Financial Times | London | April 16 2006
Oil law may hit Ecuador-US deal
By Richard Lapper in Quito
New legislation designed to increase the state’s share of windfall oil revenues by some $600m a year is set to derail Ecuador’s plans to negotiate a trade deal with the US, according to government officials.
Manuel Chiriboga, Ecuador’s chief trade negotiator, is seeking to renew the talks that have, in effect, been suspended since late last month and aims to persuade the US that the changes do not affect Ecuador’s commitment to investment protection clauses, which are fundamental to such pacts.
However, he accepts that he faces an uphill struggle to complete negotiations before a May 15 deadline. “US negotiators are enormously worried about the [oil] legislation. The trade deal could become a sitting duck,” he told the Financial Times.
Ecuador began free trade talks with the US two years ago along with Colombia and Peru. Both its neighbours have now agreed pacts with Washington but Ecuador’s negotiations were more protracted and have become even more complicated after the announcement of the new oil plans.
The legislation - designed by Diego Borja, the economy minister - raises the government share of windfall revenues to 50 per cent, compared with an average of 30 per cent today, and would generate additional income of about $600m a year.
But oil companies - including Los Angeles-based Occidental - plan to challenge the new laws, arguing that the new rules would violate production sharing contracts signed between 1992 and 2002. If unsuccessful they will almost certainly take the case to international arbitration.
Ecuador is one of a number of Latin American countries eyeing a bigger share of revenues generated by rises in the prices of oil, gas and other natural resources. Its oil contracts were negotiated when oil was trading at less than $20 a barrel. Mr Chiriboga criticised the timing of the government’s announcement, which he says reflected “poor co-ordination” between ministers.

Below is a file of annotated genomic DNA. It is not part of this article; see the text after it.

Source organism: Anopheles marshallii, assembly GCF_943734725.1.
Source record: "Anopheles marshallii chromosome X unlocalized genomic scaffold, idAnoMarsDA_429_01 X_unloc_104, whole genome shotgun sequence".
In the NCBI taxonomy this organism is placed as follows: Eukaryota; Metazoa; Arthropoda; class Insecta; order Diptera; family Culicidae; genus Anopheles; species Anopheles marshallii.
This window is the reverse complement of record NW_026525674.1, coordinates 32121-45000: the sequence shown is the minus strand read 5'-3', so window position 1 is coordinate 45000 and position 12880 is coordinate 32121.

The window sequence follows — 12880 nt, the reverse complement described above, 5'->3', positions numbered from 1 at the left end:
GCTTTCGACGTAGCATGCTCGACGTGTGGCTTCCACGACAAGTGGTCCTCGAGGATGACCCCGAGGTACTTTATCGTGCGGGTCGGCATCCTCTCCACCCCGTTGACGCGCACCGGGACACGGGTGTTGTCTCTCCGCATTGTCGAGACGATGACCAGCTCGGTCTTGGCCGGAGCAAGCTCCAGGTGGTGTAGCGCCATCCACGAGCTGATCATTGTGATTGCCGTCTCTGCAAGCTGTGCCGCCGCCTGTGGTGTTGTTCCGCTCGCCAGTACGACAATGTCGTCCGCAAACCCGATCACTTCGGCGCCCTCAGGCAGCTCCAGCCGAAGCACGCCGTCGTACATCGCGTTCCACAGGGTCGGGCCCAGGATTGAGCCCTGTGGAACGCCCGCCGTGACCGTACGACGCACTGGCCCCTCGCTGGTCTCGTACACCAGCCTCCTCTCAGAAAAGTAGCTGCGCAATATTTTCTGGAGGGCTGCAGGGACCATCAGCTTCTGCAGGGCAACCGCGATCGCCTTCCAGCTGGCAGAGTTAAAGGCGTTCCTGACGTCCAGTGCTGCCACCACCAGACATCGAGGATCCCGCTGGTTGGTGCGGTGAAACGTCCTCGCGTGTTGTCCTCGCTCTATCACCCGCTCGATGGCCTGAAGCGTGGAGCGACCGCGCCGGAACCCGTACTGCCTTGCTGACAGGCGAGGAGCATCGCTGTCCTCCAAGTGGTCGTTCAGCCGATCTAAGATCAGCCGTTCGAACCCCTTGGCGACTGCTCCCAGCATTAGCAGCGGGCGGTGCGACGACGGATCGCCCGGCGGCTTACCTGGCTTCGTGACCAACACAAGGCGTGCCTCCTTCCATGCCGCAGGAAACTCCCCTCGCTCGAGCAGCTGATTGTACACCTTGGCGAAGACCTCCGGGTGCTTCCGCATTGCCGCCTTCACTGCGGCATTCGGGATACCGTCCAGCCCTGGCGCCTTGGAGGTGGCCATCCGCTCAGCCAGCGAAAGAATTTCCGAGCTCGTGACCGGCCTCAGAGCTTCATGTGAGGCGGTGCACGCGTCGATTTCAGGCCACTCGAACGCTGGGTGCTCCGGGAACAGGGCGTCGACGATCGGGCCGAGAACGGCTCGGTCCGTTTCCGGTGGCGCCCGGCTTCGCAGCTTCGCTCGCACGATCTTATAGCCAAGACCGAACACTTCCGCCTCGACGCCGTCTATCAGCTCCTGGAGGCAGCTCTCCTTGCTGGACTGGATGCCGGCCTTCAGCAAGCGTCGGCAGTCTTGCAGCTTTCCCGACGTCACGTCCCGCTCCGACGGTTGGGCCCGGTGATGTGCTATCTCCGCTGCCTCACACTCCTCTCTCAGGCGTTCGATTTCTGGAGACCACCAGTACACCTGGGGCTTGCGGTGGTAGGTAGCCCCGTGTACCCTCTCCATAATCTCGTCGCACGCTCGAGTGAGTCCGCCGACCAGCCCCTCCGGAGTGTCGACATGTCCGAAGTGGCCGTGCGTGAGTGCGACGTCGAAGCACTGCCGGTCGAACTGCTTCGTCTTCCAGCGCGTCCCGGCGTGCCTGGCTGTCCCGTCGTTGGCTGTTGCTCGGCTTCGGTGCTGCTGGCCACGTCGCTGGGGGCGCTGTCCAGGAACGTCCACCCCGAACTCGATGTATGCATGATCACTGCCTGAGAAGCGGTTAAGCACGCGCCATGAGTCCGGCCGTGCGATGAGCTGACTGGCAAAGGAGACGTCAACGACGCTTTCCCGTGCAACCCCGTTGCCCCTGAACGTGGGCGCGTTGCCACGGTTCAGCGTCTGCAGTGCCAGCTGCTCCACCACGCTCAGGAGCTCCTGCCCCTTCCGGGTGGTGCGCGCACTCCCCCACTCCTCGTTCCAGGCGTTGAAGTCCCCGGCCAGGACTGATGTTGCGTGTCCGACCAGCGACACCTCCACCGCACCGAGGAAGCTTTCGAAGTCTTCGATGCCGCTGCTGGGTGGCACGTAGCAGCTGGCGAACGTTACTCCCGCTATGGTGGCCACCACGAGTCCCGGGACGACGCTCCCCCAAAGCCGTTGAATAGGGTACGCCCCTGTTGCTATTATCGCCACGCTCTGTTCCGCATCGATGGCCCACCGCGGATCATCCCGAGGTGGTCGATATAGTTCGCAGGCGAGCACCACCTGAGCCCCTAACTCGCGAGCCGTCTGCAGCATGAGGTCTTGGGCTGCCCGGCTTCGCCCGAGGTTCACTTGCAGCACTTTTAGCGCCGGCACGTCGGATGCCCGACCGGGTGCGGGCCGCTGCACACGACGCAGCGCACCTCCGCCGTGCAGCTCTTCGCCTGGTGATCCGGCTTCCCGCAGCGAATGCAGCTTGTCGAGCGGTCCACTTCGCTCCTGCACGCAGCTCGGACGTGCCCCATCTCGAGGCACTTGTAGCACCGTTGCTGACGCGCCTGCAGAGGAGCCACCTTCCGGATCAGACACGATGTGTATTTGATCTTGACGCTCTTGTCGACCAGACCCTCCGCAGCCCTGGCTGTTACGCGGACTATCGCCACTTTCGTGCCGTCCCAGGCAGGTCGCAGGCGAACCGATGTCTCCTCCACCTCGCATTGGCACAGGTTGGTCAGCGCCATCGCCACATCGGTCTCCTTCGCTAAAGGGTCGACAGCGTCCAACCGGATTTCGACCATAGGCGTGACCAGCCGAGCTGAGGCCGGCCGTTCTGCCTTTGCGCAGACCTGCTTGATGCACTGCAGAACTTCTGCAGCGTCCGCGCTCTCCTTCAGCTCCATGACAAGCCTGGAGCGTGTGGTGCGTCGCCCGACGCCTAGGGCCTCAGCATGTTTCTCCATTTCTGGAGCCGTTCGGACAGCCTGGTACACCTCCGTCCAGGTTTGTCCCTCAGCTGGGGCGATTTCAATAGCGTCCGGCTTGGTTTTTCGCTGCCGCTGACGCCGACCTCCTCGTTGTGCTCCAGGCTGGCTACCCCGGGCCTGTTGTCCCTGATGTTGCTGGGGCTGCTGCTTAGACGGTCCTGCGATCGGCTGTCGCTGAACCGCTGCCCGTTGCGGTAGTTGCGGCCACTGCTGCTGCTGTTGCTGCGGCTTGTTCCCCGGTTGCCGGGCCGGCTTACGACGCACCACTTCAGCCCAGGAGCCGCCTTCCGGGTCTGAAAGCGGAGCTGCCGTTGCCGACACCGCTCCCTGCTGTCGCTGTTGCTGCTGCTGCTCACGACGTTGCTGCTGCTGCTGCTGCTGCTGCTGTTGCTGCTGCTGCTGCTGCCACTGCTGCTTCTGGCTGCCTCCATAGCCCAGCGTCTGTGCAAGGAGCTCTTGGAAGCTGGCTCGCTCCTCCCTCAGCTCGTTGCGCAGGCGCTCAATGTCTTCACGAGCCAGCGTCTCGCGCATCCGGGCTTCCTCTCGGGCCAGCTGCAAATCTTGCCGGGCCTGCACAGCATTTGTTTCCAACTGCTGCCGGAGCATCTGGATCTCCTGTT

Negotiations are especially complicated because Ecuadorian legislators - who are seeking an even tougher version of the law with a 60 per cent state share of windfall revenues - have still to approve the law.
In addition, Ecuador’s mainly indigenous maize, rice and grain farmers are opposed to the trade agreement, which they say will expose them to a flood of cheap US imports. They are threatening to resume protests that brought the country to a halt in March.
The indigenous groups are also demanding that the Ecuadorian government cancel a contract with Occidental following a separate legal dispute. Ecuadorian officials have alleged that Occidental broke the law six years ago when it failed to report the transfer of a 40 per cent share in its operating concession to EnCana of Canada.
Occidental’s contract could be voided if the allegations hold. Ecuador’s energy minister has been expected to rule on the matter for the past month.